How a hazard-prone Marikina school is preparing for disasters
MARIKINA CITY, Philippines - With sirens wailing in the background, teachers and students of Valeriano Fugoso Memorial Elementary School performed the duck, cover and hold procedure inside their respective classrooms. With the all-clear signal, they lined up outside the classrooms and moved out to the open field.
Having performed earthquake drills for more than 4 years now, it is apparent that the community knows what to do when an emergency happens, as seen in their active participation during the Shake Drill awareness campaign of the Metro Manila Development Authority (MMDA).
'Muscle memory' preparedness
"I’m new here in Fugoso. It’s just my fourth year here. But since I came in, we have been doing earthquake drills. It’s not only done in June, but all year round we practice that," said Marivic Mariano, a Grade Six teacher.
Mariano added that most of the drills were unannounced.
"There is a time every month when a sudden drill takes place. Some are announced, while most of the time they're unannounced. One is caught in the act, in that sense," he added.
Marikina is no stranger to disasters. The city suffered the most casualties during Typhoon Ondoy in 2009, with 78 recorded deaths and millions in damages. In 2012, the southwest monsoon Habagat ravaged through the same areas forcing 28,556 people to be evacuated during the floods.
Because the school is located within a flood prone area, it is important that students are ready for any type of disaster to strike.
While Marikina has not been impacted by any recent earthquake, the West Valley Fault is due for its next tremor. With the Boys Town area being only 2.07 kilometers from the West Valley Fault, it is susceptible to the impact should a tremor occur along the said fault.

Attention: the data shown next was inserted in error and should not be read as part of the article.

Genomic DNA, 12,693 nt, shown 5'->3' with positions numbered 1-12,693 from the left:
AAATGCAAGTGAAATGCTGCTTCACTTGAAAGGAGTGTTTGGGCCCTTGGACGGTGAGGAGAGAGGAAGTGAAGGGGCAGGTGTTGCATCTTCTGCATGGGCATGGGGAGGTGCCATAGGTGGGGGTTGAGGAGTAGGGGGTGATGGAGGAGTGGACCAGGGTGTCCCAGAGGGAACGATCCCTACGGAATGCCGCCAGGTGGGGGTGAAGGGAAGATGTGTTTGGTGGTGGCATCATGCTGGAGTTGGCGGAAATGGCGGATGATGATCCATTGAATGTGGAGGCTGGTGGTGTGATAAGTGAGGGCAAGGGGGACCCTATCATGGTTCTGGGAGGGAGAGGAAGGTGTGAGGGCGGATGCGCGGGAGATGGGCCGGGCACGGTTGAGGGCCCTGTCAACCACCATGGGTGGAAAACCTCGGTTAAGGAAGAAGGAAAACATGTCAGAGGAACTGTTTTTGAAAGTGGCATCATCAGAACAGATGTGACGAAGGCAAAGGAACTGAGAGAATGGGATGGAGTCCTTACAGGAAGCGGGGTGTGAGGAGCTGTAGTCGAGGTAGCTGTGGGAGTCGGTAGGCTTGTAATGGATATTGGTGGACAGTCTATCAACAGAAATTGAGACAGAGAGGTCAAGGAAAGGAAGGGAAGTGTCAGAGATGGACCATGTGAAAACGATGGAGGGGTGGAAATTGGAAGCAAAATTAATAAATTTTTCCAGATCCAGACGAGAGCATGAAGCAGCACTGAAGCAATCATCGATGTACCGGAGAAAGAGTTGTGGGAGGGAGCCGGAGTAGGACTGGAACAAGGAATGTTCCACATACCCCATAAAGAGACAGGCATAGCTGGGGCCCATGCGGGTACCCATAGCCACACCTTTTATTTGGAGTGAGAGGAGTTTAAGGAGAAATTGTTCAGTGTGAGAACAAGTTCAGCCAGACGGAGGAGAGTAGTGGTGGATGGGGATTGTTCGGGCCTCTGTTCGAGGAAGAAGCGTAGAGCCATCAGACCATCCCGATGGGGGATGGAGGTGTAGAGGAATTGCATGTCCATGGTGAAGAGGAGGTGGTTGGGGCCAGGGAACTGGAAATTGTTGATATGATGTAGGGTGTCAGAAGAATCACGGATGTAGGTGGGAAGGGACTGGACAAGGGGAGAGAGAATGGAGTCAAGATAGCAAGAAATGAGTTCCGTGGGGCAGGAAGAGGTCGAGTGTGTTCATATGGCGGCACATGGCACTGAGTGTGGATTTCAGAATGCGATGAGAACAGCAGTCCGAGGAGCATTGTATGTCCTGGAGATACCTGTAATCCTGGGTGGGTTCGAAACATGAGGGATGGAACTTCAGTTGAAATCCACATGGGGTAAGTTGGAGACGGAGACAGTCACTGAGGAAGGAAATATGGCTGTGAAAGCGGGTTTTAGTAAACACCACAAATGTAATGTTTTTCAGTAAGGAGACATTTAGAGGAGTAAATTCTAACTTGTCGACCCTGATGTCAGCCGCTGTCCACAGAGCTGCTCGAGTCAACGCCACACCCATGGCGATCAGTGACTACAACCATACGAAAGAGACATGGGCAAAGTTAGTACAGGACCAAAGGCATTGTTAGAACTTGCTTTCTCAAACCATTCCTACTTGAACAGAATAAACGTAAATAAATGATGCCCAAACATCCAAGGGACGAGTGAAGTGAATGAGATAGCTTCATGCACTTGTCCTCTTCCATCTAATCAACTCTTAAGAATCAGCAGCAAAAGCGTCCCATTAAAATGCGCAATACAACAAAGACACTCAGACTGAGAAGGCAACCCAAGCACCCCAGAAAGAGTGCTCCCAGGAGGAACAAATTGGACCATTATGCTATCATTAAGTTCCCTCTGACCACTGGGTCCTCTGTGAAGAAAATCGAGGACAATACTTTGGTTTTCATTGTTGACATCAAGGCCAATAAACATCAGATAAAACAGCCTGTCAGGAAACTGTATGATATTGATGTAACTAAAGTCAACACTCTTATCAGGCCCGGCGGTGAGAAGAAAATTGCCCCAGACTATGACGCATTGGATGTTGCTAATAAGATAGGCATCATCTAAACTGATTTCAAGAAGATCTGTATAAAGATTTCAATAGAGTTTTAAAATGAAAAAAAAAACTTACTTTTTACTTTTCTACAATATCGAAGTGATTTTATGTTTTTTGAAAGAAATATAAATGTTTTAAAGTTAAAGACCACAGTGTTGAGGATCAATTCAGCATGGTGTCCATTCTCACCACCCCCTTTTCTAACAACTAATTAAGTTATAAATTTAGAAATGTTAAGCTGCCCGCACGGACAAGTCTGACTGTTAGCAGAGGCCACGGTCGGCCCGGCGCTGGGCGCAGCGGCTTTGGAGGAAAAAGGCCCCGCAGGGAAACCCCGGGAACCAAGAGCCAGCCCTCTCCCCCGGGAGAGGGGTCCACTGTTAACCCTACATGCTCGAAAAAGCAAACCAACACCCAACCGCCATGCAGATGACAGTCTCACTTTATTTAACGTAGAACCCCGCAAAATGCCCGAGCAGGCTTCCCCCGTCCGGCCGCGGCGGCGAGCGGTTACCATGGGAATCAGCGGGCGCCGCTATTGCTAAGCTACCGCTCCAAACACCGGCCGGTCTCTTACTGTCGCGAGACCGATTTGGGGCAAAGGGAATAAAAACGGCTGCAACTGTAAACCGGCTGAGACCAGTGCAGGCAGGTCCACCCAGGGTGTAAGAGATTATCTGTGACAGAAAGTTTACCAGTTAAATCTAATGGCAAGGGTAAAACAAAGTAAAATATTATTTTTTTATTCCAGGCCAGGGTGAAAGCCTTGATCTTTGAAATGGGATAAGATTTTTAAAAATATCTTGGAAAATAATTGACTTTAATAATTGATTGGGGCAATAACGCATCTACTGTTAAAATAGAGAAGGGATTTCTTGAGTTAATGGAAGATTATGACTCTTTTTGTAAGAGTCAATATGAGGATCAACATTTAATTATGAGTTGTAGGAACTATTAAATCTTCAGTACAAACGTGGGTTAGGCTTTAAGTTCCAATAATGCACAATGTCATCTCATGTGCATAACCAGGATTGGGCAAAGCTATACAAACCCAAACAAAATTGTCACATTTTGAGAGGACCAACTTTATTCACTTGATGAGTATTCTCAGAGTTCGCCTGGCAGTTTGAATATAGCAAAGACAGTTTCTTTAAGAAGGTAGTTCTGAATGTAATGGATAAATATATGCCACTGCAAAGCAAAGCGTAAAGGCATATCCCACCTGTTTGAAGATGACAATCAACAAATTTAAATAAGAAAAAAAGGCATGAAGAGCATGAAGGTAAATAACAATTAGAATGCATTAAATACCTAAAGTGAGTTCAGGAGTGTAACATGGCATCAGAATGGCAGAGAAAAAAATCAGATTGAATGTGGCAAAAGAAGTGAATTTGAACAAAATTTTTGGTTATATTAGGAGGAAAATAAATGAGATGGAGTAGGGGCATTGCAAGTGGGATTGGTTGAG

Because of the several geohazards within the community’s vicinity, it is important that government should not be the only one that prepares for the disasters, but also individuals, families and communities, so that they can be able to sustain themselves when disaster strikes.
In a previous interview with PHIVOLCS Director Ricardo Solidum, he said: “Essentially, preparedness should always start in the individual and family level. In case of very extreme disasters, you may not expect help right away from government or from other people because they’re also affected.”
The frequent drills in the school are not ordered by the local government unit (LGU).
According to Mariano, it was the school’s initiative, with the support of the LGU, and the Department of Education (DepEd), whom she treats as allies in making sure that the students and their families are ready when disaster strikes. (READ: What should LGUs do during disasters?)
Mariano added that students are given forms with questions on them to ask to their parents, which is then returned to the school. This is to make sure that even at home, where the students spend most of their time, they are still able to practice the lessons that they learn in school.
Jennelyn Vigilla and Jonalyn Bautista, parents of Grade 1 students, said that they are ready in their respective households. They have go bags, ready to be used anytime. She emphasized the importance of preparedness in the family. "It’s hard when a disaster happens. That’s really difficult if you're not prepared."
As a whole, Valeriano Fugoso Elementary School’s active participation in MMDA’s earthquake awareness campaign shows how schools, families and communities should go hand-in-hand in preparing members of the community for any disaster that can happen anytime.
The school is all set to join the Metro-wide Earthquake drill set on June 22. - Rappler.com
Pocholo Espina is a Rappler intern and a student of the Ateneo de Manila University. Jaira Roxas is a Rappler intern from the University of the Philippines Los Banos.